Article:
From Pointe-A-Pitre to New Orleans (Part 4): Early life

Drew Kinchen: So, Papa Jack, where are your parents from?

Jack Kinchen: Originally from France, Normandy, okay. But, they came from France to Guadeloupe.

Drew: Why did they go to Guadeloupe?

Jack: I didn’t ask them.

Drew: Why didn’t ask them?!

Jack: That’s a good question. I don’t know. But I was glad that they went to Guadeloupe, and if I had to do it again, knowing what I know, I would not be here [tapping the table]. I would be in Guadeloupe. It was easier there.

Drew: Well, I don’t blame you. I understand that. What about you, Meme [Annette]? Where were your parents from?

Annette Kinchen: From Guadeloupe, they were born on the island, too.

Jack: But their parents were from Normandy too. We all descended from Normandy. My father was in the business of import and export. He had offices in France, Guadeloupe, and through the Caribbean islands.

Drew: Yes, I remember hearing that when I was younger. Did he have business with an airline?

Jack: He was the representative for Pan-American for the Caribbean islands, and he had also a Ford and Mercury company of the Caribbean. So I travelled a lot and came to America quite a bit for him. I loved America.

Drew: So you had been to America before you actually immigrated here?

Jack: Oh yeah, way before I decided to move with Meme over here. Yeah, yeah. America was a great country. Great.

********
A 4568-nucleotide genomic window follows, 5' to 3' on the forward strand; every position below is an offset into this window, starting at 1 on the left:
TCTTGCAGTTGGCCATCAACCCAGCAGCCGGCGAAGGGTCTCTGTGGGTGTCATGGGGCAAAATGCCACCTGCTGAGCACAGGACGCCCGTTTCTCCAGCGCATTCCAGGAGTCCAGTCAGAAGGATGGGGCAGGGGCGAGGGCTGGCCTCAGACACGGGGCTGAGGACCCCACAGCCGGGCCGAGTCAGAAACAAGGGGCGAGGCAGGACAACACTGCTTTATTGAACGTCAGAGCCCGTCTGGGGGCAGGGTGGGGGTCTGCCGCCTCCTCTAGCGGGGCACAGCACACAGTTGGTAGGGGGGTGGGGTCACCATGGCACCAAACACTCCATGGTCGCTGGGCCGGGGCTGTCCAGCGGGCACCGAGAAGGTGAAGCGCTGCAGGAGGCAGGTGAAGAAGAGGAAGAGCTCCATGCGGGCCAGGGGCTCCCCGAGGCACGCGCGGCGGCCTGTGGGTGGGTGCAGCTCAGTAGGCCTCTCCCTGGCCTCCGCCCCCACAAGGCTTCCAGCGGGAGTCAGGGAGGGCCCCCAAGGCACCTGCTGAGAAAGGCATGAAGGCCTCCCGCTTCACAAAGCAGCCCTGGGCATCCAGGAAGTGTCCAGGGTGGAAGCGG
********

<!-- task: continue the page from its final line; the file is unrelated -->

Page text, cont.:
Drew: Meme, tell me about your family.

Annette as a young teenager, before her marriage to Papa Jack. Photo courtesy of the Kinchen family.

Jack: She lived in Basse-Terre, there were two islands in Guadeloupe. Grande-Terre and Basse-Terre. Basse-Terre is where the volcano, La Soufriere, is. She lived right by it. A matter of fact, my father had a house, we lived on top of the mountain and she lived at the bottom of the mountain. Her father had a plantation.

Annette: And his father was the mayor of Basse-Terre, the capital of Guadeloupe.

Drew: Oh wow.

Annette: Yeah he was the mayor. I still remember him a little bit, but I was really young. My grandmother, well, she was something else. But he had a lot of sons, and they owned a lot of property on the island. All the Lignieres had a big family. They had huge families. Every one of them owned properties because my grandfather gave each one of them a piece of property. They were known.

Drew: They were important people on the island?

Annette: Important, I don’t know, but they had money. Jack’s father had money also, so two big families got together. Je ne sais pas. [I don’t know.]

Annette: My grandfather went to New York to work; I don’t know how long they stayed there, but they took my mother, and I guess she went to school because she spoke the language [English]. But she learned how to play the piano–classical music. Not the kind you sing to, but classical, beautiful. She tried to teach me, but my father intervened and sold the piano! [laughter]

Drew: Oh no!

Annette: That was the end of that! But when they came over here after me he bought her a piano again. But by then I was too busy; I was too old. I used to listen to her playing piano; it was gorgeous. 


Part 5: History decides

Editor’s Note: This story is one of a series reprinted from the book A Guide to South Louisiana: Stories of Uncommon Culture. Each author was a student in Rachel Breunlin’s “Storytelling and Culture” course for the Department of Anthropology at the University of New Orleans in the Spring of 2017. The Neighborhood Story Project sponsored the project as part of its mission to publish collaborative ethnography in high quality books in which the authors receive royalties for their creative labor.


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